The Bible already has all the genres I just mentioned, and it has the benefit of also being the Word of God that can lead you closer to Him. Do you like high adventure? How about a story in which the son of a king plots to overthrow his father? The story of King David and his son Absalom is filled with political intrigue and family tension, and it reaches a climax with a tumultuous battle. It's all there in the book of 2 Samuel.
Do you want to read some great self-improvement tips? The book of Proverbs is just what you need. In it King Solomon, the wisest man to ever live until Christ, gives a wealth of inspired advice on how to organize your life, avoid painful lessons, get the most out of life, get along with other people and love God.
Speaking of other people, if you want to explore some of the great philosophical questions of all time, devote some time to the books of Job and Ecclesiastes. What makes for a happy life? Is there life after death? Why do good people sometimes suffer, while evil people seem to prosper? The answers are right there.
While you're in that section of Scripture, you'll notice that the book of Psalms is a large collection of lyric poetry written in several different styles. In the quest for other biblical poetry, most of Exodus 15 is a song of triumph to celebrate deliverance from slavery. Likewise, Judges 5 records the lyrics of a song celebrating victory in battle. The previous chapter gives the prose version of the story. Think how beneficial it would be for your brain if you analyzed and compared the two versions.
Of course the Bible also provides lots of my favorite type of reading—biography and history. You can read the life stories of famous people like Moses, King David, the apostle Paul and, of course, Jesus! The books of Joshua and Judges are full of military history, not to mention some stories of individual heroics that were captivating enough to make me put the comic books aside years ago.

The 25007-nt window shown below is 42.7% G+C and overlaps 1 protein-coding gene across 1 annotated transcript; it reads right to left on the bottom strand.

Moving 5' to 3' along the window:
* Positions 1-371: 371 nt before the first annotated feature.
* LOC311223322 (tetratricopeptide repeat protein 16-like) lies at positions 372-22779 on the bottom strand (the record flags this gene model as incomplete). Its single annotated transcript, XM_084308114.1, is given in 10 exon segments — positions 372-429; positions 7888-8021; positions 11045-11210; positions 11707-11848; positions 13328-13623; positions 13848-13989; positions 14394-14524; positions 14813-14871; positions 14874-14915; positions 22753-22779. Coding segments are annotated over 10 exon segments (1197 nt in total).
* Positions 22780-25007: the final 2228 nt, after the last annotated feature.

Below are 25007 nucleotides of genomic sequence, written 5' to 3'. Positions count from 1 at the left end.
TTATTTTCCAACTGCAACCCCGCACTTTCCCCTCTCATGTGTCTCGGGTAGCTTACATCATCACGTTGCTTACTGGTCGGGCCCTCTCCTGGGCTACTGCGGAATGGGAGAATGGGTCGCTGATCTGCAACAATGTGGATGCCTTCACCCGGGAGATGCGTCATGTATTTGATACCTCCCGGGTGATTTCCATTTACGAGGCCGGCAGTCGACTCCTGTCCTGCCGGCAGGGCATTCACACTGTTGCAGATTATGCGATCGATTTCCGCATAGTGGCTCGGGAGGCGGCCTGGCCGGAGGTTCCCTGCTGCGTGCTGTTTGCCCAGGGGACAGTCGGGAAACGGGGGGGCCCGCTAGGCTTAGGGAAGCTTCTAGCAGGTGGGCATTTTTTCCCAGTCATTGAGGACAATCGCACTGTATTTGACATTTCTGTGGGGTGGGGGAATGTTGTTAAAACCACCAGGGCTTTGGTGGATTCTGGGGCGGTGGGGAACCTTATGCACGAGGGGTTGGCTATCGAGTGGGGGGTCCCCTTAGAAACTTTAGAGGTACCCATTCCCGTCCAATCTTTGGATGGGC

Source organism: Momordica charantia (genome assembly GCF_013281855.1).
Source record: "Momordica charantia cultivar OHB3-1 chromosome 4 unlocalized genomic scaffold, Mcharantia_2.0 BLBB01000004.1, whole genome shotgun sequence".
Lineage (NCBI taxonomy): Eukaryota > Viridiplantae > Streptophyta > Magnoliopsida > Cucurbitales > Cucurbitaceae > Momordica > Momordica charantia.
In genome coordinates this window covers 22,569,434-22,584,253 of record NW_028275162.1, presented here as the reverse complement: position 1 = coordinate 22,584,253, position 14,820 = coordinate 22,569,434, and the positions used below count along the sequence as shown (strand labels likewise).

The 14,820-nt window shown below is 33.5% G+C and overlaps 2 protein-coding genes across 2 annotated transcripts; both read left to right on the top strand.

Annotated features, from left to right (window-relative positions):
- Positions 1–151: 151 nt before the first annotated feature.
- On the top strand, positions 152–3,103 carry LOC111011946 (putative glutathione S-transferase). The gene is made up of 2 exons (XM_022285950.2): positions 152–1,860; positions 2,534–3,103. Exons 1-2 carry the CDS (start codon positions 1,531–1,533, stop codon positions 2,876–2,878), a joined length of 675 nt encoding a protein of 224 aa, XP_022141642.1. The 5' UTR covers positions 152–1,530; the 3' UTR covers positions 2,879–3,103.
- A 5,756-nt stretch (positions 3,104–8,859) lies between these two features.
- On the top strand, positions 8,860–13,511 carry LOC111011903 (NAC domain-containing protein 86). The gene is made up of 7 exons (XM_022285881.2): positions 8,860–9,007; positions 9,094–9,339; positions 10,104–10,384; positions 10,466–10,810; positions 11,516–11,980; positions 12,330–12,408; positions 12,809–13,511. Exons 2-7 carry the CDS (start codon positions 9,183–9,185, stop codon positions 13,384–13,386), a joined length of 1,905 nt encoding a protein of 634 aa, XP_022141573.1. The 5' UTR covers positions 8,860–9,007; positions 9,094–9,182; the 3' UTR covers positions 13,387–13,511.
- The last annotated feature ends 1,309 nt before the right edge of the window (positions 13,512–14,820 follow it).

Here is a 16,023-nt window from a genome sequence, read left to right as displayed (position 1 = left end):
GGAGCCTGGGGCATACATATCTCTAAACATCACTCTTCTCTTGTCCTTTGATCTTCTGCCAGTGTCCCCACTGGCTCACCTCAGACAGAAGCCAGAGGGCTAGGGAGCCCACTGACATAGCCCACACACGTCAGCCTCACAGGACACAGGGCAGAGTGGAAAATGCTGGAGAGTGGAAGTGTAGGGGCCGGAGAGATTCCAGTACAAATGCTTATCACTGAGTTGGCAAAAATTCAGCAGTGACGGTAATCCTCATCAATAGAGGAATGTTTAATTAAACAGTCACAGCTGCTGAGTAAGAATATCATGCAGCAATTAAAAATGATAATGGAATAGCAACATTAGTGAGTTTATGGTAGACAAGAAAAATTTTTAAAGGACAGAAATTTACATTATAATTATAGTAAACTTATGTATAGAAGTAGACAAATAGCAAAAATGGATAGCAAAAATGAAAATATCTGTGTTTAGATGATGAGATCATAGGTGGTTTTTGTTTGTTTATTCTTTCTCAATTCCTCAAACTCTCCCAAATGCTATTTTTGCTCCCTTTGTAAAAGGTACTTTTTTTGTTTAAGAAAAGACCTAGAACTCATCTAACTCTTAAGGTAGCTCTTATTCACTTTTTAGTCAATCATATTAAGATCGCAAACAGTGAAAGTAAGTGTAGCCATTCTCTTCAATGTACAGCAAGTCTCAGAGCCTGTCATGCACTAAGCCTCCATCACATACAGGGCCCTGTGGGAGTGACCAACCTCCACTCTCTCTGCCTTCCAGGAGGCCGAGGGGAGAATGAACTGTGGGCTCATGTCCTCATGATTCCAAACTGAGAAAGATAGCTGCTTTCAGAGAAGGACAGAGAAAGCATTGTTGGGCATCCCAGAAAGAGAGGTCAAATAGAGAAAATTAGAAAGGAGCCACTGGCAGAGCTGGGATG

Along with reading the Bible, you can also read material to help you understand it better—such as this magazine. The publishers of The Good News also produce a magazine for teens and those of college age, Vertical Thought , as well as many free booklets you might add to your reading list. One you can use as a study guide about the Bible is called How to Understand the Bible . It and other booklets are available on request or to read online at www.GNmagazine.org . Still, as helpful as biblical literature is, it's no substitute for reading Scripture itself, the very Word of God.
The best reading
That brings us back to where I started. Compared to watching videos on the computer and television, even reading comic books seems like too much work for most people looking for entertainment. But remember, reading is good for your brain, and a better brain will give you advantages in school, your career and just about every aspect of your life.
Reading anything will give you a cerebral advantage. But reading the Bible, and material to help you understand it, will make you a better person. This doesn't need to be the only thing on your reading list. Enjoy a variety of good reading, but make sure to include a lot of the best and most important reading of all—the Bible.